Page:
Add on Dupilumab reduces asthma exacerbations
Patients with allergic asthma when provided add-on treatment with the biologic therapy dupilumab (Dupixent), resulted in improved lung function and reduced severe exacerbations, according to findings from post-hoc analysis of phase III data from the Liberty Asthma Quest study.
The findings were also presented at the American College of Allergy, Asthma & Immunology annual scientific meeting by Mario Castro, Washington University in St. Louis.
Dupilumab is a fully human interleukin (IL)-4 receptor-α monoclonal antibody inhibiting IL-4/IL-13 signaling pathways, which are key drivers of Type 2 inflammation.
Originally approved by the FDA in March 2017 as an add-on treatment for atopic dermatitis, the biologic therapy was approved for an asthma indication last month, as an add-on maintenance therapy for patients ages 12 and older with either eosinophilic or oral corticosteroid-dependent asthma.
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The analysis compared outcomes in patients with allergic disease versus without, with endpoints of exacerbation rates and the FEV1 measure of lung function. Allergic asthma was defined as total serum immunoglobulin (Ig)E ≥30 kU/L and ≥1 positive perennial aeroallergen-specific IgE (≥0.35 kU/L) at baseline.
A total of 56% of the intent-to-treat population met the criteria for allergic asthma.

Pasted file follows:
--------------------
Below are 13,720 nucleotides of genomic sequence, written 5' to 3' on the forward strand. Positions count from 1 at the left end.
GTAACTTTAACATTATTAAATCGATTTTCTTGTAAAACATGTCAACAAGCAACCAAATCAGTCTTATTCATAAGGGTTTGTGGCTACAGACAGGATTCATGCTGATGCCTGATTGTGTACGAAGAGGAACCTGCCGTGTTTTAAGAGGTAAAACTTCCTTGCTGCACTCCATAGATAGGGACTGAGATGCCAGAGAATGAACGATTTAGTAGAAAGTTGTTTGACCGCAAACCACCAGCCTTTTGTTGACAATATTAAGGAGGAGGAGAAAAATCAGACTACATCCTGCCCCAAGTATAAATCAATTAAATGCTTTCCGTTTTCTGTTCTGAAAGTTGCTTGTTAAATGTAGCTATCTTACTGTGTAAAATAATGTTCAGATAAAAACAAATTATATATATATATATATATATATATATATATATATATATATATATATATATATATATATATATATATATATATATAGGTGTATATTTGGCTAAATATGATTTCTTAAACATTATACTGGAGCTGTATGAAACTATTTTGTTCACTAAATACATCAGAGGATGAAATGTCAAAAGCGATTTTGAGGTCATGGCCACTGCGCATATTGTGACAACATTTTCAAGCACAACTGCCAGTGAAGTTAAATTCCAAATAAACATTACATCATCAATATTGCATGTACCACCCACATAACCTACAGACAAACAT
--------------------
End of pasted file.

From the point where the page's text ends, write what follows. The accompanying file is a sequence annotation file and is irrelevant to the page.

- In patients with and without allergic asthma, dupilumab versus placebo significantly reduced annualized severe exacerbation rates during the treatment period.
- In both subgroups, improvements were greater with higher baseline blood eosinophil and fractional exhaled nitric oxide levels.
- Change from baseline FEV1 to week 12 in patients who met criteria for allergic asthma treated with 200 mg dupilumab every 2 weeks versus placebo was least square mean 0.31 ± 0.02 versus 0.18 ± 0.03 (P<0.001).
- Change from baseline FEV1 to week 12 in patients who met allergic asthma criteria treated with 300 mg dupilumab every 2 weeks versus placebo was 0.35 ± 0.02 versus 0.19 ± 0.03 (P<0.001)
- Dupilumab reduced total IgE in patients with and without allergic asthma, and side effects were usually well tolerated.
- The most frequent adverse event in the dupilumab-treated groups versus placebo was injection-site reactions (15%/18% versus 5%/10%, respectively).
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"For the post-hoc analysis we compared outcomes in patients with and without evidence of allergic disease and found that the response rate in terms of exacerbations and lung function increases were similar in the two populations," Castro told MedPage Today.
The researchers concluded that add-on dupilumab reduced severe exacerbations and improved lung function in patients with allergic and non-allergic uncontrolled, moderate-to-severe asthma and was generally well tolerated.
"Clinically, it is important to look at whether this drug works in patients with allergic disease," Castro told MedPage Today. "We have other treatments for these patients, such as anti-IgE therapies, but the more options we have the better."
In the phase III Liberty Asthma Quest study, dupilumab administered at 200 and 300 mg every 2 weeks versus matched placebo was shown to reduce annualized severe exacerbation rates and improve pre-bronchodilator lung function, as measured by FEV1, as well as improve quality-of-life measures, and was generally well tolerated in patients with uncontrolled, moderate-to-severe asthma.